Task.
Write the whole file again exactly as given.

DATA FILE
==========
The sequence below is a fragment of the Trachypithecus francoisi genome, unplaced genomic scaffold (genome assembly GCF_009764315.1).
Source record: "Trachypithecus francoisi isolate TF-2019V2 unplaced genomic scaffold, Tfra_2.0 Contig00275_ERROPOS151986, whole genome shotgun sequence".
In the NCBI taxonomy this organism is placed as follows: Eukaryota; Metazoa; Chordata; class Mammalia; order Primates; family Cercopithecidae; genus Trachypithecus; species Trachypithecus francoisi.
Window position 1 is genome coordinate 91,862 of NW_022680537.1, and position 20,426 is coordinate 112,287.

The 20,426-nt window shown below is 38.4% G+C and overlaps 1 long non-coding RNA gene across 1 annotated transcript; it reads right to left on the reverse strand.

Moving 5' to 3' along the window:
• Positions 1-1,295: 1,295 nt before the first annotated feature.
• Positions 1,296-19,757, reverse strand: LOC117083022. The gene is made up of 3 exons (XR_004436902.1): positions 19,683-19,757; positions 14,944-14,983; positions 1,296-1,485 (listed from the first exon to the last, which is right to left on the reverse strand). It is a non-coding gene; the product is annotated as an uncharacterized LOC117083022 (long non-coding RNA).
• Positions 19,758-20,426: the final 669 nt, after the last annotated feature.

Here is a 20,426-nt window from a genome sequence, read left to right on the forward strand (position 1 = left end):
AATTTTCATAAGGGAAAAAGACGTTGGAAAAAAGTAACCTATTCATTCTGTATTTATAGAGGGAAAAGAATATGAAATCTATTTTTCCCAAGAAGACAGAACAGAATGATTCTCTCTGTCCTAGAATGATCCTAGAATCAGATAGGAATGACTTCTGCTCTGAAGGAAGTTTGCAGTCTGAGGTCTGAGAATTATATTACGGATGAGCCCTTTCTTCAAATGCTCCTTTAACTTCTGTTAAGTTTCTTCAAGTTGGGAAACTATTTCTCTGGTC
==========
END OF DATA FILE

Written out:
The sequence below is a fragment of the Trachypithecus francoisi genome, unplaced genomic scaffold (genome assembly GCF_009764315.1).
Source record: "Trachypithecus francoisi isolate TF-2019V2 unplaced genomic scaffold, Tfra_2.0 Contig00275_ERROPOS151986, whole genome shotgun sequence".
In the NCBI taxonomy this organism is placed as follows: Eukaryota; Metazoa; Chordata; class Mammalia; order Primates; family Cercopithecidae; genus Trachypithecus; species Trachypithecus francoisi.
Window position 1 is genome coordinate 91,862 of NW_022680537.1, and position 20,426 is coordinate 112,287.

The 20,426-nt window shown below is 38.4% G+C and overlaps 1 long non-coding RNA gene across 1 annotated transcript; it reads right to left on the reverse strand.

Moving 5' to 3' along the window:
• Positions 1-1,295: 1,295 nt before the first annotated feature.
• Positions 1,296-19,757, reverse strand: LOC117083022. The gene is made up of 3 exons (XR_004436902.1): positions 19,683-19,757; positions 14,944-14,983; positions 1,296-1,485 (listed from the first exon to the last, which is right to left on the reverse strand). It is a non-coding gene; the product is annotated as an uncharacterized LOC117083022 (long non-coding RNA).
• Positions 19,758-20,426: the final 669 nt, after the last annotated feature.

Here is a 20,426-nt window from a genome sequence, read left to right on the forward strand (position 1 = left end):
AATTTTCATAAGGGAAAAAGACGTTGGAAAAAAGTAACCTATTCATTCTGTATTTATAGAGGGAAAAGAATATGAAATCTATTTTTCCCAAGAAGACAGAACAGAATGATTCTCTCTGTCCTAGAATGATCCTAGAATCAGATAGGAATGACTTCTGCTCTGAAGGAAGTTTGCAGTCTGAGGTCTGAGAATTATATTACGGATGAGCCCTTTCTTCAAATGCTCCTTTAACTTCTGTTAAGTTTCTTCAAGTTGGGAAACTATTTCTCTGGTC